"Something’s got to give in this process, and I’m hoping that cooler heads will prevail," he said.

One of the key issues at the federal level, as well as in Annapolis, is the reluctance of lawmakers to vote for increases in the gas tax. The federal tax has remained at 18.4 cents a gallon, and Maryland’s at 23.5 cents a gallon, since the early 1990s. What was once a fairly routine vote every few years to raise the tax to keep up with inflation has become increasingly difficult as the Democratic and Republican parties have become increasingly polarized over fiscal issues.

Posted by Michael Dresser at 1:07 PM | | Comments (10)
Categories: For policy wonks only

September 15, 2011

Sobriety checkpoint on Key Bridge planned

The Maryland Transportation Authority Police will conduct a sobriety checkpoint Friday night at the Francis Scott Key Bridge toll plaza.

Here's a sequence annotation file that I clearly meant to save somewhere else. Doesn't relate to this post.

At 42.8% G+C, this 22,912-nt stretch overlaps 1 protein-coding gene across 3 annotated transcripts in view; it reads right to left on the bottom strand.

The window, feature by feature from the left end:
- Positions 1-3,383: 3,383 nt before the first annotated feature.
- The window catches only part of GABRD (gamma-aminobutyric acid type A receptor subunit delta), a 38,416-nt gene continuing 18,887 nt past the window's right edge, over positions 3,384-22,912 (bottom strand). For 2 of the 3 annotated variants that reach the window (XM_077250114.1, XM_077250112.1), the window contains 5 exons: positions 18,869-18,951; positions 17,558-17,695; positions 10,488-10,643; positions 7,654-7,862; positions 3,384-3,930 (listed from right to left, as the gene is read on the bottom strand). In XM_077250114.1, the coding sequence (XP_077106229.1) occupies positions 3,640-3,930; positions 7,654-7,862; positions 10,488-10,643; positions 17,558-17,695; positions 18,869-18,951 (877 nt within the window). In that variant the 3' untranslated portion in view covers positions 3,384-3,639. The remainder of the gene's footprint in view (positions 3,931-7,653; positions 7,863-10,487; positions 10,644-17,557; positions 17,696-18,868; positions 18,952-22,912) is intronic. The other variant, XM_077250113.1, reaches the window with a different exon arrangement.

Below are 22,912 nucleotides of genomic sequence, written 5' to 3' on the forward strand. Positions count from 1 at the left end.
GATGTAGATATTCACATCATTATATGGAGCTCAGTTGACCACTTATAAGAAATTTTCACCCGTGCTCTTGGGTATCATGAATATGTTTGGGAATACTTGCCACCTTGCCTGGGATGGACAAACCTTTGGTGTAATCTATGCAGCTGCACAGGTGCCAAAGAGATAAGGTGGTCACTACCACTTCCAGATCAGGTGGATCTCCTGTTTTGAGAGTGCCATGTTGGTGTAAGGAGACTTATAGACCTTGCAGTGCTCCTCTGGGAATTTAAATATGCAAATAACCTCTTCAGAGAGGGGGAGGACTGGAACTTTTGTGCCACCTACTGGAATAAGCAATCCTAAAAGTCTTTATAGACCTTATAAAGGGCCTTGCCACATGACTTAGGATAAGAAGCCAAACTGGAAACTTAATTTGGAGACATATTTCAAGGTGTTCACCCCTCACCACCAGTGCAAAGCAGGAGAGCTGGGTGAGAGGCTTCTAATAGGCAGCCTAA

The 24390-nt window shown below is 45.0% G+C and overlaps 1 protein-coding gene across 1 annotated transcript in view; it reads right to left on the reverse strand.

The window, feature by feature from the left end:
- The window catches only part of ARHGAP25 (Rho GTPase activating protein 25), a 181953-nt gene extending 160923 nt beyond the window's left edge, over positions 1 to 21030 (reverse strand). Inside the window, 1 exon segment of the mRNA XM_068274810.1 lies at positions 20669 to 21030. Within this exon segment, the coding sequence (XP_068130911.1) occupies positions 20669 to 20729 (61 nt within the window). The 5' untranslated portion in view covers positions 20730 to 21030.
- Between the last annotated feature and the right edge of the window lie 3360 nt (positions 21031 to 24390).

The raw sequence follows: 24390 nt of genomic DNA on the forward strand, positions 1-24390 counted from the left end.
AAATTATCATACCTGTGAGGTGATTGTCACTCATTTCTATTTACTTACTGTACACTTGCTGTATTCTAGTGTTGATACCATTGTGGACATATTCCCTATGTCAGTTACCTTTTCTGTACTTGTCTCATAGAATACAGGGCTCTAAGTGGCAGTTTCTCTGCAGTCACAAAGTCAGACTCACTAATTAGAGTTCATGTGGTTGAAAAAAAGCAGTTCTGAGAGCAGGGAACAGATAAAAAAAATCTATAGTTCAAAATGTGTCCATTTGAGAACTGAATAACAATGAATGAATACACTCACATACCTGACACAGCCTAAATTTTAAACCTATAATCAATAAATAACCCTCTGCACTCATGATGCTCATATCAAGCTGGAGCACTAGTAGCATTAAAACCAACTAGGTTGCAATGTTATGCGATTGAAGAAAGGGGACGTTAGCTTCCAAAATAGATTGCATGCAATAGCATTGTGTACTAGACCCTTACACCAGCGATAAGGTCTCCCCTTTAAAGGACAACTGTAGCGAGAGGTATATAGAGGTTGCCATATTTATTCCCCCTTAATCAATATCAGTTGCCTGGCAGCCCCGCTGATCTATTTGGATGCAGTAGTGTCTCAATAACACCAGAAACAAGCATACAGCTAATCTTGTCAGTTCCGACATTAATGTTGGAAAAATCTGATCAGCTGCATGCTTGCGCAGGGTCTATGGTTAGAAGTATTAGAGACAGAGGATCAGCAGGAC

If past performance is any indication, they won't be rounding up a vast number of drunken drivers -- but there will be some arrests. There's always a few drivers who are out of it just enough to ignore all warnings and drive right into the checkpoint after a night of boozing it up.

Many more drivers will leave the checkpoints with information on the dangers of driving under the influence.

The checkpoint hours were not announced.


Posted by Michael Dresser at 5:41 PM | | Comments (0)
Categories: Maryland toll facilities, On the roads

Storms didn't set back ICC progress

The last few weeks of rainy weather may have washed out roads and knocked out power to thousands of homes, but they didn't put a serious crimp in the progress of construction of the Intercounty Connector, Maryland's transportation chief says.